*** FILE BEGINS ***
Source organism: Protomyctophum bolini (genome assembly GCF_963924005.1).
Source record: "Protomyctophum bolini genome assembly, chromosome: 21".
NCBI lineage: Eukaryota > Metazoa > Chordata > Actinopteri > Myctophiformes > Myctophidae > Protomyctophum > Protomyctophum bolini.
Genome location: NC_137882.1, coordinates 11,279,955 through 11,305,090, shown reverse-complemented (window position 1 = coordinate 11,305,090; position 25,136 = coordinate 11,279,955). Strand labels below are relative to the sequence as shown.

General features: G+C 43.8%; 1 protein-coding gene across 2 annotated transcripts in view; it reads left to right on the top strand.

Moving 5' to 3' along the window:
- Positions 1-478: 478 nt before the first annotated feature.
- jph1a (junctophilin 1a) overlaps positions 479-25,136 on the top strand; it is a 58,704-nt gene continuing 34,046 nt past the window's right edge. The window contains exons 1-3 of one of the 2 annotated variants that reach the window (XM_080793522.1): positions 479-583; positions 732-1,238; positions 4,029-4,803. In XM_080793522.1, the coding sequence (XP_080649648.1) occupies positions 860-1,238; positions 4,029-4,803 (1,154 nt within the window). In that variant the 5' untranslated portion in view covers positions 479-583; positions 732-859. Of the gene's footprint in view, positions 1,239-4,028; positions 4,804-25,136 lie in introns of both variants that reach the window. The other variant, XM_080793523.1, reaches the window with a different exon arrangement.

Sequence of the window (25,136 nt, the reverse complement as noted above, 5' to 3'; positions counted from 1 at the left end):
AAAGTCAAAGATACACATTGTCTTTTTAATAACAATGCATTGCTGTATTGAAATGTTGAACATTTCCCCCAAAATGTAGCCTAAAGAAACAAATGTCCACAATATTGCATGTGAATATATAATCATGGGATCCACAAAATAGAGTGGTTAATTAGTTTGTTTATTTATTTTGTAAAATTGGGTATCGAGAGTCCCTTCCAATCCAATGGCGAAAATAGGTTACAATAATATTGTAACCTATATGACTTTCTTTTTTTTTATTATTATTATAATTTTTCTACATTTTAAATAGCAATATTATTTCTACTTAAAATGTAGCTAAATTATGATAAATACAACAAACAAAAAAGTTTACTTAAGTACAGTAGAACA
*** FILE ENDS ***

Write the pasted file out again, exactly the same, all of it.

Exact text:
Source organism: Protomyctophum bolini (genome assembly GCF_963924005.1).
Source record: "Protomyctophum bolini genome assembly, chromosome: 21".
NCBI lineage: Eukaryota > Metazoa > Chordata > Actinopteri > Myctophiformes > Myctophidae > Protomyctophum > Protomyctophum bolini.
Genome location: NC_137882.1, coordinates 11,279,955 through 11,305,090, shown reverse-complemented (window position 1 = coordinate 11,305,090; position 25,136 = coordinate 11,279,955). Strand labels below are relative to the sequence as shown.

General features: G+C 43.8%; 1 protein-coding gene across 2 annotated transcripts in view; it reads left to right on the top strand.

Moving 5' to 3' along the window:
- Positions 1-478: 478 nt before the first annotated feature.
- jph1a (junctophilin 1a) overlaps positions 479-25,136 on the top strand; it is a 58,704-nt gene continuing 34,046 nt past the window's right edge. The window contains exons 1-3 of one of the 2 annotated variants that reach the window (XM_080793522.1): positions 479-583; positions 732-1,238; positions 4,029-4,803. In XM_080793522.1, the coding sequence (XP_080649648.1) occupies positions 860-1,238; positions 4,029-4,803 (1,154 nt within the window). In that variant the 5' untranslated portion in view covers positions 479-583; positions 732-859. Of the gene's footprint in view, positions 1,239-4,028; positions 4,804-25,136 lie in introns of both variants that reach the window. The other variant, XM_080793523.1, reaches the window with a different exon arrangement.

Sequence of the window (25,136 nt, the reverse complement as noted above, 5' to 3'; positions counted from 1 at the left end):
AAAGTCAAAGATACACATTGTCTTTTTAATAACAATGCATTGCTGTATTGAAATGTTGAACATTTCCCCCAAAATGTAGCCTAAAGAAACAAATGTCCACAATATTGCATGTGAATATATAATCATGGGATCCACAAAATAGAGTGGTTAATTAGTTTGTTTATTTATTTTGTAAAATTGGGTATCGAGAGTCCCTTCCAATCCAATGGCGAAAATAGGTTACAATAATATTGTAACCTATATGACTTTCTTTTTTTTTATTATTATTATAATTTTTCTACATTTTAAATAGCAATATTATTTCTACTTAAAATGTAGCTAAATTATGATAAATACAACAAACAAAAAAGTTTACTTAAGTACAGTAGAACA